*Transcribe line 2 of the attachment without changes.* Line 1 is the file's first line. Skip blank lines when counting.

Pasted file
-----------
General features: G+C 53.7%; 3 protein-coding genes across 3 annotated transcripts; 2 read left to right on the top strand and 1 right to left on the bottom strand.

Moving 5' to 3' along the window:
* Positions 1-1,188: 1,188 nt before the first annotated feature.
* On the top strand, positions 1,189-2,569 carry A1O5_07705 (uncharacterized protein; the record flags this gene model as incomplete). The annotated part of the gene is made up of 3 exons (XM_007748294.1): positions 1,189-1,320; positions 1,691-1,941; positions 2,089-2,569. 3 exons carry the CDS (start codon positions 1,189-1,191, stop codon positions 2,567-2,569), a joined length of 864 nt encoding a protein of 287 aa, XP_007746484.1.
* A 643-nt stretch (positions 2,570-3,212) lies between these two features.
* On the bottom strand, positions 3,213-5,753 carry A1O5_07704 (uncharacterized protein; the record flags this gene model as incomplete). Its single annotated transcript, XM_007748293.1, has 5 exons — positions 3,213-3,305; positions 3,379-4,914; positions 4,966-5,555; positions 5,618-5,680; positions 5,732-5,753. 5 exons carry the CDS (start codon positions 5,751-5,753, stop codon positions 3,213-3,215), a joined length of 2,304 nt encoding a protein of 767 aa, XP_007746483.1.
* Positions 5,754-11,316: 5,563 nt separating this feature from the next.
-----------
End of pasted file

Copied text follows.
Moving 5' to 3' along the window: